As Mark Waid, Chris Samnee, Matthew Wilson, and Joe Caramagna were coming to the end of their celebrated Daredevil run, they knew they were eager to keep the collaboration going with another book. Only they didn't know which, or at least, didn't until Black Widow was suggested and Samnee started to get some ideas. He was looking to become more involved in crafting the narrative on a plotting level and the rest of the team were more than encouraging in letting him run with that desire.
Written by Mark Waid and Chris Samnee
Art by Chris Samnee and Matthew Wilson
Lettered by Joe Caramagna
Published by Marvel Comics
Review by Matthew Sibley
'Rama Rating: 8 out of 10
Funnily enough, the first of the team's 12 issues with the character kicks the proceedings off in a breathless fashion as the very first page establishes Natasha Romanov on the run herself. She's in desperate need of a way off of the SHIELD Helicarrier before one of the numerous other agents on board catch her. It is an assured, high-octane way to kick things off and Samnee knows how to keep things moving; especially when it comes to leading a reader's eye across a page.
His framing sticks close to Natasha as she weaves around and engages with her pursuers until the moment she hits the open air, where he then pulls back as far as he can with a double-page spread. The scale is emphasized within the craft itself and makes it that much more kinetic and thrilling. They've started taking you for a ride before you've even realized that you've joined them for it and even as the variables of the engagement shift, it is precisely paced so you don't get lost.
The reason for Nat's escape? She's stolen something of great worth from the organization. The following issues work to explain why. Suffice to say it's not as simple as her going rogue. Once again, she's found herself in a tangled web with parts of her past having caught up with her. With agents on her trail, a new foe in the Weeping Lion, and the threat of blackmail hanging over her head, it's going to take quite a bit of work for her to find her way out of this one.
In a way, it can be considered a quintessential story for Nat, even if that's due to this being one of the few narrative archetypes that she really gets to experience. This means that while this particular volume is well executed and stylish beyond belief, there is a ceiling in terms of how effective the overall project is. Unlike the team's work on Daredevil that brought the character out into the light after so many years of stories that took place within the street-level, noir-influenced milieu – even if they still grappled with Matt's recurrent traits such as depression and Catholic guilt – this, on the other hand, doesn't push its hero in quite as radical a direction. The biggest reason for this is a result of the direction that Samnee's plotting follows – Waid wrote the dialogue after the pages had been drawn – like tying in the Red Room, one of those aspects of her history that creators can't seem to leave there.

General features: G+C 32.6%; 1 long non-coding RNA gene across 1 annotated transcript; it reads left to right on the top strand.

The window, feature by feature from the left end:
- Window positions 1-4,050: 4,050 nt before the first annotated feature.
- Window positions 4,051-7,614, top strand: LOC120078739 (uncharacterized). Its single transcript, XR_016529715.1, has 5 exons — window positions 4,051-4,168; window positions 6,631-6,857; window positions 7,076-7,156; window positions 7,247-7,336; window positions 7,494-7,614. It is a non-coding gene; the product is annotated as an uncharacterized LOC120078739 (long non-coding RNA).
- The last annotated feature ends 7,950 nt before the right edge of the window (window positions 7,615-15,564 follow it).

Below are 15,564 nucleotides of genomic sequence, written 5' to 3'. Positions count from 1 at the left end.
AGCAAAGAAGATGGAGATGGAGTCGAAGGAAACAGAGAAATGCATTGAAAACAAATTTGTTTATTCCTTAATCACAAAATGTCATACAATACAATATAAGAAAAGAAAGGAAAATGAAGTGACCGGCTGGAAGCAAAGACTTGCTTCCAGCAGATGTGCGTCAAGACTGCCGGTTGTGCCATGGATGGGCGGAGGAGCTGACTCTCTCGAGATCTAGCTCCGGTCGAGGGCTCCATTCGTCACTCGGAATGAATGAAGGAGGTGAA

Though by that same token, the series excels in its best moments because Samnee plays with familiar beats, utilizing the built-in expectations to give himself and Wilson the space to dazzle. The second issue has a big set-piece set in a graveyard as Nat gracefully subdues a number of would-be assassins in order to prevent a funeral from being disturbed, much less ending in a greater loss of life. The heavy downpour of rain ensures an appropriately morose mood travels in the air. Samnee's blocking puts the most essential information front-and-center for the reader while Wilson makes use of reds that drive home the intensity of some choice moments of violence.
The nimble dexterity of their collaboration makes a wonderful fit for the character. Early on, a character notes that Nat "turns a 40,000-foot fall into a ballet." That statement characterizes their visual choices through the book well, even beyond a later splash page which renders the ballet metaphor as the textual point of the sequence. The series wouldn't quite work as a succession of silent issues, but Samnee's approach to visual storytelling ensuring clarity above all else means that the series' biggest, most action-packed moments come from a wider creative team that knows they don't need more than Caramagna's SFX accompanying the images for the readership to be clear on what they're seeing unfold.
They're also sure to keep things moving in terms of where the action takes place and in ways that bring in scene partners for Nat to play off of. Case in point: the sixth issue which brings Tony Stark into the fold while she's in Paris. Most of these inclusions work well and don't require extensive knowledge of what else was going on in the Marvel Universe at the time, which means that the book is largely new reader-friendly. In fact, the one that does require more context (and comes late into the narrative) ends up being the least additive to the story because it requires the creative team going such a long way to make a rather simple point, one that could've been more easily expressed within the confines of what they've already established by that point.
This detour aside, the other eleven issues are strong. Their leanness could be read as emptiness, but again, part of that is a result of how well Samnee can tell a story in such a stripped-down fashion. It's a lot like Steven Soderbergh's Haywire in that way, which saw the auteur tinker with familiar genre mechanics and streamline them as much as possible. Even if this creative team has proven themselves to be capable of more elsewhere, this is nevertheless a fine example of how entertaining they can make a story that to some extent you've already seen.
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